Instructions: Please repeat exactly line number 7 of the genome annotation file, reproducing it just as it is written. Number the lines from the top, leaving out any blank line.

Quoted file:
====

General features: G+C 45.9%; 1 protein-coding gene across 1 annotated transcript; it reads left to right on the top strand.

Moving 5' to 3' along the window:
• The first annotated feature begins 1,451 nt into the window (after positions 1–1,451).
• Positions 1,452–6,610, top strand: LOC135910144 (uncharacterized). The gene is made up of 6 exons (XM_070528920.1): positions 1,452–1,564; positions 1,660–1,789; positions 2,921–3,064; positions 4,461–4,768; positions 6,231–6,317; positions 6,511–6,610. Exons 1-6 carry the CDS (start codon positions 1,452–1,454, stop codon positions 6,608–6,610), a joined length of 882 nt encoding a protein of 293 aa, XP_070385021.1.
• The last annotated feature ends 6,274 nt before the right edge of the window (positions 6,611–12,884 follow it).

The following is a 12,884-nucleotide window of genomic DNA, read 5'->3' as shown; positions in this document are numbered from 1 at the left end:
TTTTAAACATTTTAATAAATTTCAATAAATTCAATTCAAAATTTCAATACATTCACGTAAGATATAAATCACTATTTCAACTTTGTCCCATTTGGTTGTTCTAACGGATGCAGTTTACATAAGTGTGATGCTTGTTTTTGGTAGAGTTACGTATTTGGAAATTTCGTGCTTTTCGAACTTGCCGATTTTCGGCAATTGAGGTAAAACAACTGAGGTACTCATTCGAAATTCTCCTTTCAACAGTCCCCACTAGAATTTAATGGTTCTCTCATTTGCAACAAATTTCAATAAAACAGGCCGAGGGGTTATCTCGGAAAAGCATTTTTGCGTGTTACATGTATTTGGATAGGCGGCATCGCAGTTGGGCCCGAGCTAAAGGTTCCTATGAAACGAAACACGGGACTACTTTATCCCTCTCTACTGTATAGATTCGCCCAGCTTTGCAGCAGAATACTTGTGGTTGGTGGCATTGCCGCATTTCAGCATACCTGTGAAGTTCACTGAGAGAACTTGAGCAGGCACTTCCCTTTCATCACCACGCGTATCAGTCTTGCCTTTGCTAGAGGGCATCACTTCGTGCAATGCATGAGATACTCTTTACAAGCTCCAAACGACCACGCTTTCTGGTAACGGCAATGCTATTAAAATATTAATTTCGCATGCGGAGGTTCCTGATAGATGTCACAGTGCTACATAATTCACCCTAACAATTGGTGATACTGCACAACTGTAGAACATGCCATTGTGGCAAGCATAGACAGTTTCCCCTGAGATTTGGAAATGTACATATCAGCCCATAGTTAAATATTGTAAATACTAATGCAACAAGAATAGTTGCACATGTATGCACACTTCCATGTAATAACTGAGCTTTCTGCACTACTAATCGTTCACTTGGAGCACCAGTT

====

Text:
TTTTAAACATTTTAATAAATTTCAATAAATTCAATTCAAAATTTCAATACATTCACGTAAGATATAAATCACTATTTCAACTTTGTCCCATTTGGTTGTTCTAACGGATGCAGTTTACATAAGTGTGATGCTTGTTTTTGGTAGAGTTACGTATTTGGAAATTTCGTGCTTTTCGAACTTGCCGATTTTCGGCAATTGAGGTAAAACAACTGAGGTACTCATTCGAAATTCTCCTTTCAACAGTCCCCACTAGAATTTAATGGTTCTCTCATTTGCAACAAATTTCAATAAAACAGGCCGAGGGGTTATCTCGGAAAAGCATTTTTGCGTGTTACATGTATTTGGATAGGCGGCATCGCAGTTGGGCCCGAGCTAAAGGTTCCTATGAAACGAAACACGGGACTACTTTATCCCTCTCTACTGTATAGATTCGCCCAGCTTTGCAGCAGAATACTTGTGGTTGGTGGCATTGCCGCATTTCAGCATACCTGTGAAGTTCACTGAGAGAACTTGAGCAGGCACTTCCCTTTCATCACCACGCGTATCAGTCTTGCCTTTGCTAGAGGGCATCACTTCGTGCAATGCATGAGATACTCTTTACAAGCTCCAAACGACCACGCTTTCTGGTAACGGCAATGCTATTAAAATATTAATTTCGCATGCGGAGGTTCCTGATAGATGTCACAGTGCTACATAATTCACCCTAACAATTGGTGATACTGCACAACTGTAGAACATGCCATTGTGGCAAGCATAGACAGTTTCCCCTGAGATTTGGAAATGTACATATCAGCCCATAGTTAAATATTGTAAATACTAATGCAACAAGAATAGTTGCACATGTATGCACACTTCCATGTAATAACTGAGCTTTCTGCACTACTAATCGTTCACTTGGAGCACCAGTT